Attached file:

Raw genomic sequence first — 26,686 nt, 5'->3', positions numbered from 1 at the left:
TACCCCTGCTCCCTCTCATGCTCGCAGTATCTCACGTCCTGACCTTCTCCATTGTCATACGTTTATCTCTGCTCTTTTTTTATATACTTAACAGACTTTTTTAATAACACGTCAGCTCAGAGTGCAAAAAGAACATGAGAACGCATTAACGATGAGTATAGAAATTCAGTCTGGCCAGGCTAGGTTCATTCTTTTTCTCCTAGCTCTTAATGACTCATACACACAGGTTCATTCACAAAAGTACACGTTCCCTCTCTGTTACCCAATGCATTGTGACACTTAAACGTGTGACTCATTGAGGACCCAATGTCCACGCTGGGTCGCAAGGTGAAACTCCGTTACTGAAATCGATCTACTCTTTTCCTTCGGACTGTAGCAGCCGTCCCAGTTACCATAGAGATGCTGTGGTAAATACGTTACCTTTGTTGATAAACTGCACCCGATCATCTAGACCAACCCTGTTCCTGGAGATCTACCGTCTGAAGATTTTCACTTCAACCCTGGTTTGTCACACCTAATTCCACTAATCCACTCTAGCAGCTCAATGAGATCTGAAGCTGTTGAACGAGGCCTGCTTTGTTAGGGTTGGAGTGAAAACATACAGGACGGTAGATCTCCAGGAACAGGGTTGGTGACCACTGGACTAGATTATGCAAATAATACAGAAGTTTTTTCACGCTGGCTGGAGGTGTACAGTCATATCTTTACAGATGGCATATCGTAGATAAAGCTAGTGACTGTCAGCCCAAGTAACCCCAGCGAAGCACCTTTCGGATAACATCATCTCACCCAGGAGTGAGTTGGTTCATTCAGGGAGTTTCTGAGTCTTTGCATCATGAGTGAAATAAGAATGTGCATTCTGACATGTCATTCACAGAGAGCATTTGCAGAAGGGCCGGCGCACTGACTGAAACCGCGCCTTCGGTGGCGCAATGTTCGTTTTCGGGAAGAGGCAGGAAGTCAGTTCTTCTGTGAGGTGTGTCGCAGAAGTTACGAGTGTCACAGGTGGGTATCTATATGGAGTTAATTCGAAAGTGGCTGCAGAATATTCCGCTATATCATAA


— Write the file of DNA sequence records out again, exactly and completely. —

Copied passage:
Raw genomic sequence first — 26,686 nt, 5'->3', positions numbered from 1 at the left:
TACCCCTGCTCCCTCTCATGCTCGCAGTATCTCACGTCCTGACCTTCTCCATTGTCATACGTTTATCTCTGCTCTTTTTTTATATACTTAACAGACTTTTTTAATAACACGTCAGCTCAGAGTGCAAAAAGAACATGAGAACGCATTAACGATGAGTATAGAAATTCAGTCTGGCCAGGCTAGGTTCATTCTTTTTCTCCTAGCTCTTAATGACTCATACACACAGGTTCATTCACAAAAGTACACGTTCCCTCTCTGTTACCCAATGCATTGTGACACTTAAACGTGTGACTCATTGAGGACCCAATGTCCACGCTGGGTCGCAAGGTGAAACTCCGTTACTGAAATCGATCTACTCTTTTCCTTCGGACTGTAGCAGCCGTCCCAGTTACCATAGAGATGCTGTGGTAAATACGTTACCTTTGTTGATAAACTGCACCCGATCATCTAGACCAACCCTGTTCCTGGAGATCTACCGTCTGAAGATTTTCACTTCAACCCTGGTTTGTCACACCTAATTCCACTAATCCACTCTAGCAGCTCAATGAGATCTGAAGCTGTTGAACGAGGCCTGCTTTGTTAGGGTTGGAGTGAAAACATACAGGACGGTAGATCTCCAGGAACAGGGTTGGTGACCACTGGACTAGATTATGCAAATAATACAGAAGTTTTTTCACGCTGGCTGGAGGTGTACAGTCATATCTTTACAGATGGCATATCGTAGATAAAGCTAGTGACTGTCAGCCCAAGTAACCCCAGCGAAGCACCTTTCGGATAACATCATCTCACCCAGGAGTGAGTTGGTTCATTCAGGGAGTTTCTGAGTCTTTGCATCATGAGTGAAATAAGAATGTGCATTCTGACATGTCATTCACAGAGAGCATTTGCAGAAGGGCCGGCGCACTGACTGAAACCGCGCCTTCGGTGGCGCAATGTTCGTTTTCGGGAAGAGGCAGGAAGTCAGTTCTTCTGTGAGGTGTGTCGCAGAAGTTACGAGTGTCACAGGTGGGTATCTATATGGAGTTAATTCGAAAGTGGCTGCAGAATATTCCGCTATATCATAA